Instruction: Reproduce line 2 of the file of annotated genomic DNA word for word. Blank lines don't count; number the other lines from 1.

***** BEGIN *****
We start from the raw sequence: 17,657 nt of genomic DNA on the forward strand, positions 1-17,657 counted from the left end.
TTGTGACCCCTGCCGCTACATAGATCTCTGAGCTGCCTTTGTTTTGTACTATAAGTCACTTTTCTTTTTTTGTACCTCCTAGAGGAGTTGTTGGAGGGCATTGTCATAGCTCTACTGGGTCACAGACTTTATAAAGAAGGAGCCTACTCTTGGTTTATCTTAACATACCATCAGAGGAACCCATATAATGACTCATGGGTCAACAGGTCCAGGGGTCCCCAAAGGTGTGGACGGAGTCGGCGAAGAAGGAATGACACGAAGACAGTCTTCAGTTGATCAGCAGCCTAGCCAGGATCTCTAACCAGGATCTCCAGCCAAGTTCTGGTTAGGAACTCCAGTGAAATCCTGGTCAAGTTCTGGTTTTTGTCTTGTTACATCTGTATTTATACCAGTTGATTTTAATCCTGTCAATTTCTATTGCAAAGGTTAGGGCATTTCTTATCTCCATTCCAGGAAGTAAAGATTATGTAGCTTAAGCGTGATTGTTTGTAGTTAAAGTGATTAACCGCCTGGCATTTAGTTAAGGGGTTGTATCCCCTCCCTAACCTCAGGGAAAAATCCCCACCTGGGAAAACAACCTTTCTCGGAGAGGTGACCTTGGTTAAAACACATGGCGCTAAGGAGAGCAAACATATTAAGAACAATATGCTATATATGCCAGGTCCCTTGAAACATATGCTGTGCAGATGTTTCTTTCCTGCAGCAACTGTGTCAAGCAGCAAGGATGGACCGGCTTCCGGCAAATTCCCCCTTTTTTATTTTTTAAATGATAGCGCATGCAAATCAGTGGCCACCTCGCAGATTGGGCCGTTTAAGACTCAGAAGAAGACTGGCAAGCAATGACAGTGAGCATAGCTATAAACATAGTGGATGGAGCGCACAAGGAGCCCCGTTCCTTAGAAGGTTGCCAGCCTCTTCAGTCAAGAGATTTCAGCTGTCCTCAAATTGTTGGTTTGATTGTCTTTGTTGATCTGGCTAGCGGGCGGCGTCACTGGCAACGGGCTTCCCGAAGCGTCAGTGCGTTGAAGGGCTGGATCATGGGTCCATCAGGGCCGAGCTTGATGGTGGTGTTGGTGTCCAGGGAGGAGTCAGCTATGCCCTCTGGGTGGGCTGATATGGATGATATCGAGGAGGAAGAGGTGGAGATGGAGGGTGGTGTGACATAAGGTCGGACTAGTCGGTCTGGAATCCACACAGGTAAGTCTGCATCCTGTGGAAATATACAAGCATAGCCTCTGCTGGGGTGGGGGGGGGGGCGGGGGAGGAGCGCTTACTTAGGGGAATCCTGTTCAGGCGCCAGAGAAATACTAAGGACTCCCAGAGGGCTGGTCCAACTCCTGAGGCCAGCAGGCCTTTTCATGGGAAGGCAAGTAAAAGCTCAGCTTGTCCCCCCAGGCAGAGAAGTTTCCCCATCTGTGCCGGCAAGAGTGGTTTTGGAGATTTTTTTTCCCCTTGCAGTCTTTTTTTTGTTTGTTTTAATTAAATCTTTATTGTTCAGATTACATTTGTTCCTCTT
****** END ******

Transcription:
TTGTGACCCCTGCCGCTACATAGATCTCTGAGCTGCCTTTGTTTTGTACTATAAGTCACTTTTCTTTTTTTGTACCTCCTAGAGGAGTTGTTGGAGGGCATTGTCATAGCTCTACTGGGTCACAGACTTTATAAAGAAGGAGCCTACTCTTGGTTTATCTTAACATACCATCAGAGGAACCCATATAATGACTCATGGGTCAACAGGTCCAGGGGTCCCCAAAGGTGTGGACGGAGTCGGCGAAGAAGGAATGACACGAAGACAGTCTTCAGTTGATCAGCAGCCTAGCCAGGATCTCTAACCAGGATCTCCAGCCAAGTTCTGGTTAGGAACTCCAGTGAAATCCTGGTCAAGTTCTGGTTTTTGTCTTGTTACATCTGTATTTATACCAGTTGATTTTAATCCTGTCAATTTCTATTGCAAAGGTTAGGGCATTTCTTATCTCCATTCCAGGAAGTAAAGATTATGTAGCTTAAGCGTGATTGTTTGTAGTTAAAGTGATTAACCGCCTGGCATTTAGTTAAGGGGTTGTATCCCCTCCCTAACCTCAGGGAAAAATCCCCACCTGGGAAAACAACCTTTCTCGGAGAGGTGACCTTGGTTAAAACACATGGCGCTAAGGAGAGCAAACATATTAAGAACAATATGCTATATATGCCAGGTCCCTTGAAACATATGCTGTGCAGATGTTTCTTTCCTGCAGCAACTGTGTCAAGCAGCAAGGATGGACCGGCTTCCGGCAAATTCCCCCTTTTTTATTTTTTAAATGATAGCGCATGCAAATCAGTGGCCACCTCGCAGATTGGGCCGTTTAAGACTCAGAAGAAGACTGGCAAGCAATGACAGTGAGCATAGCTATAAACATAGTGGATGGAGCGCACAAGGAGCCCCGTTCCTTAGAAGGTTGCCAGCCTCTTCAGTCAAGAGATTTCAGCTGTCCTCAAATTGTTGGTTTGATTGTCTTTGTTGATCTGGCTAGCGGGCGGCGTCACTGGCAACGGGCTTCCCGAAGCGTCAGTGCGTTGAAGGGCTGGATCATGGGTCCATCAGGGCCGAGCTTGATGGTGGTGTTGGTGTCCAGGGAGGAGTCAGCTATGCCCTCTGGGTGGGCTGATATGGATGATATCGAGGAGGAAGAGGTGGAGATGGAGGGTGGTGTGACATAAGGTCGGACTAGTCGGTCTGGAATCCACACAGGTAAGTCTGCATCCTGTGGAAATATACAAGCATAGCCTCTGCTGGGGTGGGGGGGGGGGCGGGGGAGGAGCGCTTACTTAGGGGAATCCTGTTCAGGCGCCAGAGAAATACTAAGGACTCCCAGAGGGCTGGTCCAACTCCTGAGGCCAGCAGGCCTTTTCATGGGAAGGCAAGTAAAAGCTCAGCTTGTCCCCCCAGGCAGAGAAGTTTCCCCATCTGTGCCGGCAAGAGTGGTTTTGGAGATTTTTTTTCCCCTTGCAGTCTTTTTTTTGTTTGTTTTAATTAAATCTTTATTGTTCAGATTACATTTGTTCCTCTT